Medical Units of 2 NZEF in Middle East and Italy
Stalemate at Cassino
Stalemate at Cassino
From 18 March, in fine weather, fierce street fighting took place in Cassino to clear out pockets of enemy resistance, but progress was limited. Enemy shelling of rear areas increased. A steady stream of casualties, about a hundred a day, continued to arrive at 4 MDS. As cases were banking up at the CCS, it was necessary for more surgery to be done at the MDS. Casualties from Cassino could not be evacuated in daylight, so the staff were kept busy at night; the operating theatre was in use almost all the night of 19-20 March and again the following night.
At this stage the RMO 28 (Maori) Battalion (Capt C. N. D'Arcy3) was situated in the crypt of a church in Cassino. Here all casualties were collected and held during daylight, and appropriate resuscitation (e.g., blood transfusions) administered as required. After dark the casualties were evacuated by stretcher-bearers and jeeps to 5 and 6 ADSs, whose staffs helped with the stretcher-bearing.
Casualties used to arrive at the MDS about 11 p.m. after being held in Cassino, and this was often 12 to 16 hours after they were wounded. The few abdominal cases which occurred were affected by this delay. Walking wounded were sometimes so exhausted that they could not speak coherently, and they dozed off while holding cups of cocoa in their hands. Towards the end of the month, infantry from Cassino showed signs of prolonged strain and lack page 352 of sleep, and cases of true physical exhaustion made their appearance. The cemetery at the MDS was used as a Corps cemetery, and many dead were brought from forward areas for interment.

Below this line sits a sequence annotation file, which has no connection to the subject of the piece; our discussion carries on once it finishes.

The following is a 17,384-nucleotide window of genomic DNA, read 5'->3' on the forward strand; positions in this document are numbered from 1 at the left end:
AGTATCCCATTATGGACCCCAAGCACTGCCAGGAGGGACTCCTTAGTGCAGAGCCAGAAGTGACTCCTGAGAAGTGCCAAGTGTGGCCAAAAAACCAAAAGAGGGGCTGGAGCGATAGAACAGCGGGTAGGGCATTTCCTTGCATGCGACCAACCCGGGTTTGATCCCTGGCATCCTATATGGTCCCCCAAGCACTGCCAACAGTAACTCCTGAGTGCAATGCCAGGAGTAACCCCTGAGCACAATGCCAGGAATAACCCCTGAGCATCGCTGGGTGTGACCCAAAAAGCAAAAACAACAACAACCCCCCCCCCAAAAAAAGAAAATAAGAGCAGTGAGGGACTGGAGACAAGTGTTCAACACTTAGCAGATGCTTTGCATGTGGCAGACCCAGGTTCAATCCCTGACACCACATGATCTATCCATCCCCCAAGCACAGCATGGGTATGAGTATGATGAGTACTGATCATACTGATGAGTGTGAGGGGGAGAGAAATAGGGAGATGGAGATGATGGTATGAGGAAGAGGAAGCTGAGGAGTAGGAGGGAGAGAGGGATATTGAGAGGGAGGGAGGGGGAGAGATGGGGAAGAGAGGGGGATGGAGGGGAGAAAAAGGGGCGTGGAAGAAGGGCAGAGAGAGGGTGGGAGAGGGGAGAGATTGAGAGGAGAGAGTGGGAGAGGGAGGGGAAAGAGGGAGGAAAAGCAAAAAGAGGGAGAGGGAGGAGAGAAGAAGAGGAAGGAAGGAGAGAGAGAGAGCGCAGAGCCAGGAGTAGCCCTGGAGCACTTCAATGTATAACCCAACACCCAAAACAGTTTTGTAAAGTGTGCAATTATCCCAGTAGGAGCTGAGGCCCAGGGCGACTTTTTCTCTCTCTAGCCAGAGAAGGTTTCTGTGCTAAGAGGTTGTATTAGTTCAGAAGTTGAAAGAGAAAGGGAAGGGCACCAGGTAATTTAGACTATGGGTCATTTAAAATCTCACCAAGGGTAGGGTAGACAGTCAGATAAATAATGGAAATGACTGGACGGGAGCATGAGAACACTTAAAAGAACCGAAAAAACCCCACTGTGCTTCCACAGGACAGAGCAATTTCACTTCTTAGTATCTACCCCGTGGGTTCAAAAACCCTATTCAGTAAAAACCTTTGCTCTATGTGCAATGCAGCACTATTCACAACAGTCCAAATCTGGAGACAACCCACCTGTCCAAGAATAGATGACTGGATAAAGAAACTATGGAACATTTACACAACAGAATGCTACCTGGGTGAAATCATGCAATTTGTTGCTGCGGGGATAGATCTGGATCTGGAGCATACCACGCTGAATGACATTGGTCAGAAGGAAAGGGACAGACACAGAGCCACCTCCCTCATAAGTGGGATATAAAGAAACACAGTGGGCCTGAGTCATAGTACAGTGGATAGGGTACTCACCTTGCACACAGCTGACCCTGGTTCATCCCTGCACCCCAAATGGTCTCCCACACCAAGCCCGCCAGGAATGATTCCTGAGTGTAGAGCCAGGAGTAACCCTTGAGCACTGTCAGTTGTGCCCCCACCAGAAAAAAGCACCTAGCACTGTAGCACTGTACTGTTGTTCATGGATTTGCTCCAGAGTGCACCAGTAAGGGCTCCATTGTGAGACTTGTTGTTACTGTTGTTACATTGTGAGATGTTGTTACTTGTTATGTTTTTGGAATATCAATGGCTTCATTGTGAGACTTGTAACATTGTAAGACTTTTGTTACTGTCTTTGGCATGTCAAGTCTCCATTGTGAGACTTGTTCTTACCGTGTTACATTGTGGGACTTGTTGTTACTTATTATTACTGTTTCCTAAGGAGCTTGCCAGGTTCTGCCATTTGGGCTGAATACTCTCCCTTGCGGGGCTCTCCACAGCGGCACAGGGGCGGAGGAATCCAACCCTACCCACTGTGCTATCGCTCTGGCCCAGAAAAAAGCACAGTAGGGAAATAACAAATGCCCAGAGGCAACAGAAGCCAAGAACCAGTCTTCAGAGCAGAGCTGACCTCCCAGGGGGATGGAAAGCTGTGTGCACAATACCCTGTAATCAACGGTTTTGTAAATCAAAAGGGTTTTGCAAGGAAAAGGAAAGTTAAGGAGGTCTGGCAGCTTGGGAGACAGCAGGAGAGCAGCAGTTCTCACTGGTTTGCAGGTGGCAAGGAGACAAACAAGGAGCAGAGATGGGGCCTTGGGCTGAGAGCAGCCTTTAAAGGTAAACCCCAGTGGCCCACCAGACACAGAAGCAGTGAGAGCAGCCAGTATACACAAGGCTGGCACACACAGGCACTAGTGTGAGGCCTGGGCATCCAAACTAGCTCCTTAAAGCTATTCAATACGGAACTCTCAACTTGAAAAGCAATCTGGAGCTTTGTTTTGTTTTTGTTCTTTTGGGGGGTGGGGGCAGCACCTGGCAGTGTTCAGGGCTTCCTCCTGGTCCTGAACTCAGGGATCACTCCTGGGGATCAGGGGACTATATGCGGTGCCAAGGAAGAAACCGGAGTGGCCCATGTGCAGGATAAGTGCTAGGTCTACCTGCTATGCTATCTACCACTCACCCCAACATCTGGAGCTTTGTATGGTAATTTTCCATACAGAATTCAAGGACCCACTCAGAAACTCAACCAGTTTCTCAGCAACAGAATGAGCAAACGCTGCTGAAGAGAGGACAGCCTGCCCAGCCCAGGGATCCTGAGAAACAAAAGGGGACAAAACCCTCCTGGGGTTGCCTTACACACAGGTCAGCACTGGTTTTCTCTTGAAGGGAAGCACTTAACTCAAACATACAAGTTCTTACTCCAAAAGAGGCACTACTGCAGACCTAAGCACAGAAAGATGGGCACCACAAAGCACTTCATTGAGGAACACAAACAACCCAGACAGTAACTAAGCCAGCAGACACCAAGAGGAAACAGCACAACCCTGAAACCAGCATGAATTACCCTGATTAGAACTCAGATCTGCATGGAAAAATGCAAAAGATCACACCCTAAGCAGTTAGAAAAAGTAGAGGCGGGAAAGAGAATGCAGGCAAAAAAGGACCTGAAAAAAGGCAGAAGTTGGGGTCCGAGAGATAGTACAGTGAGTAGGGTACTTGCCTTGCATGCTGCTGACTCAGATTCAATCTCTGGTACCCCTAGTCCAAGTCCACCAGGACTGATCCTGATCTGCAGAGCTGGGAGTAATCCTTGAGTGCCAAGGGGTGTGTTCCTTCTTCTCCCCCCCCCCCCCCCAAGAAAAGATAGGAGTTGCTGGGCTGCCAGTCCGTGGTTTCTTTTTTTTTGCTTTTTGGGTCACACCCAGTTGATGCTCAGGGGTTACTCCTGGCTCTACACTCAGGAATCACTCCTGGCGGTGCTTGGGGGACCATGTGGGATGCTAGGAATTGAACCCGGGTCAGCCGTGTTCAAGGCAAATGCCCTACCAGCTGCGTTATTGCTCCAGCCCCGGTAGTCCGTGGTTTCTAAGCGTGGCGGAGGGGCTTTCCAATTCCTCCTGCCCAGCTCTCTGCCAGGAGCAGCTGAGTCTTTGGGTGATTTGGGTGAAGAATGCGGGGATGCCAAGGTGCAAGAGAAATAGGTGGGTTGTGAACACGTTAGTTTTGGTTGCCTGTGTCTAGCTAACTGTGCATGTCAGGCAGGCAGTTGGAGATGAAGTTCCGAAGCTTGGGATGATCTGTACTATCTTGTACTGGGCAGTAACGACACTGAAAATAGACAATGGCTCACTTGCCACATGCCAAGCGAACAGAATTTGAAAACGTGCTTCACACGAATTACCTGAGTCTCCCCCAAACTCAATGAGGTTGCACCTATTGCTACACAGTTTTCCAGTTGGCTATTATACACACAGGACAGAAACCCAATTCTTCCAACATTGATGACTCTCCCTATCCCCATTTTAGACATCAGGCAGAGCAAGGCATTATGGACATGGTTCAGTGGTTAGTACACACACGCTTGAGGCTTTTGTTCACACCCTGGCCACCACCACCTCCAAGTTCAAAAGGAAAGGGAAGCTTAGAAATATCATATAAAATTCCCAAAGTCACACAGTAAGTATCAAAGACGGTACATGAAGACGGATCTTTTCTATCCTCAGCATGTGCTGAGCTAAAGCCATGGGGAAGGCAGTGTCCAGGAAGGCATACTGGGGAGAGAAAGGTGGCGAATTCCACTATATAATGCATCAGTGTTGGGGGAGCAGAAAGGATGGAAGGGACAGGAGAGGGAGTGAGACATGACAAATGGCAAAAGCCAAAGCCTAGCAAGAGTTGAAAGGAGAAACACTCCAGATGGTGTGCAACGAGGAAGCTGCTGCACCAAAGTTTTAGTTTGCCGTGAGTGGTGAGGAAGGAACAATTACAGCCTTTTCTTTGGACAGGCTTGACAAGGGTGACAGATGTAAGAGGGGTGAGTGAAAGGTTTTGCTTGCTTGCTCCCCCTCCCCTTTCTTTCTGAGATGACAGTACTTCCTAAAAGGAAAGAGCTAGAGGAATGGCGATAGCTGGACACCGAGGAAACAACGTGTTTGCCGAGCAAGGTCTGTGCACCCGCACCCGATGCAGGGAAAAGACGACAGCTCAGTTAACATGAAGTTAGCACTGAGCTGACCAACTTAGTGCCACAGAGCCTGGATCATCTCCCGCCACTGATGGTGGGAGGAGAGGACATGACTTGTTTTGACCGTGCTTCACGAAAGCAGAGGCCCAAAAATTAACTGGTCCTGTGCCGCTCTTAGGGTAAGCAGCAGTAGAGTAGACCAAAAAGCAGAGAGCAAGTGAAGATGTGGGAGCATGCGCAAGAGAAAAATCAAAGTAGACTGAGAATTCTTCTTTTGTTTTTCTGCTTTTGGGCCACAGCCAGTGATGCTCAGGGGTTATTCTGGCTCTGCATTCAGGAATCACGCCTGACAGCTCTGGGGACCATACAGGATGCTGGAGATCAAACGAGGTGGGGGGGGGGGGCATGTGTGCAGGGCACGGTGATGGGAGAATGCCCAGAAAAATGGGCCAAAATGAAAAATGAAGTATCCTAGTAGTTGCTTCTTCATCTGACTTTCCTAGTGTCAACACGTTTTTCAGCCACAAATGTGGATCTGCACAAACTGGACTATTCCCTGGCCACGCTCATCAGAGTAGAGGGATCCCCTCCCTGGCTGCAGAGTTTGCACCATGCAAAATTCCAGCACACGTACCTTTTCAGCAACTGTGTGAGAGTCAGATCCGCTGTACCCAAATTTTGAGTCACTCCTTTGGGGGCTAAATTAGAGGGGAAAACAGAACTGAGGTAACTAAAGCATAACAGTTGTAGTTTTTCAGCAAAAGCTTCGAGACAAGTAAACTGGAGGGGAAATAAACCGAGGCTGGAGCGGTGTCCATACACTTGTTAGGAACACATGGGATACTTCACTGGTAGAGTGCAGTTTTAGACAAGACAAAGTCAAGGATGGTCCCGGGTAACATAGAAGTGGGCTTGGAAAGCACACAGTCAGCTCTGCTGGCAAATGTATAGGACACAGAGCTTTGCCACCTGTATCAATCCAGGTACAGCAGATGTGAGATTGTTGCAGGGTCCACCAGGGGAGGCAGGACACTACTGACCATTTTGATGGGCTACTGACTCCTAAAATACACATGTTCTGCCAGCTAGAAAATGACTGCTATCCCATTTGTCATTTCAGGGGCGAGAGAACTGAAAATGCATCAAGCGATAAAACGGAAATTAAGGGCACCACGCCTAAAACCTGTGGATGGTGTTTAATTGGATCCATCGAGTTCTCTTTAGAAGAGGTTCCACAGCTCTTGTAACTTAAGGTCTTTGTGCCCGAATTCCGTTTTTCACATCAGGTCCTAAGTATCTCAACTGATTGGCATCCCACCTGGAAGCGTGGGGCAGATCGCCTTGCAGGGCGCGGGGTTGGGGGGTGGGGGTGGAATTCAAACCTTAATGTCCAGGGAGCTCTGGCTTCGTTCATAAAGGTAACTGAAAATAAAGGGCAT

After eight days of almost continual offensive action by the New Zealanders and Indians, it became clear that a decisive breakthrough could not be achieved. The troops in the line had nearly reached the limits of their endurance, as never for a moment had the strain of battle eased nor had enemy fire ceased by day or by night. Finally, on 23 March, orders were given for the attack to be temporarily abandoned.
It then became necessary to withdraw the isolated garrisons. Under cover of artillery fire, at 1 a.m. on the night 24-25 March, C Company, 24 Battalion, moved back successfully and without casualties from a cave on Point 202, and troops of 4 Indian Division repeated the operation from Point 435.
3 Maj C. N. D'Arcy, MC, m.i.d.; born Carterton, 6 Jun 1912; House Surgeon, Waikato Hospital; Medical Officer Maadi Camp Apr-Sep 1941, RMO NZASC Sep 1941-Aug 1942; 28 (Maori) Bn Aug 1942-Jun 1944; 2 Gen Hosp Oct 1944; 6 Fd Amb Nov 1944-Feb 1945.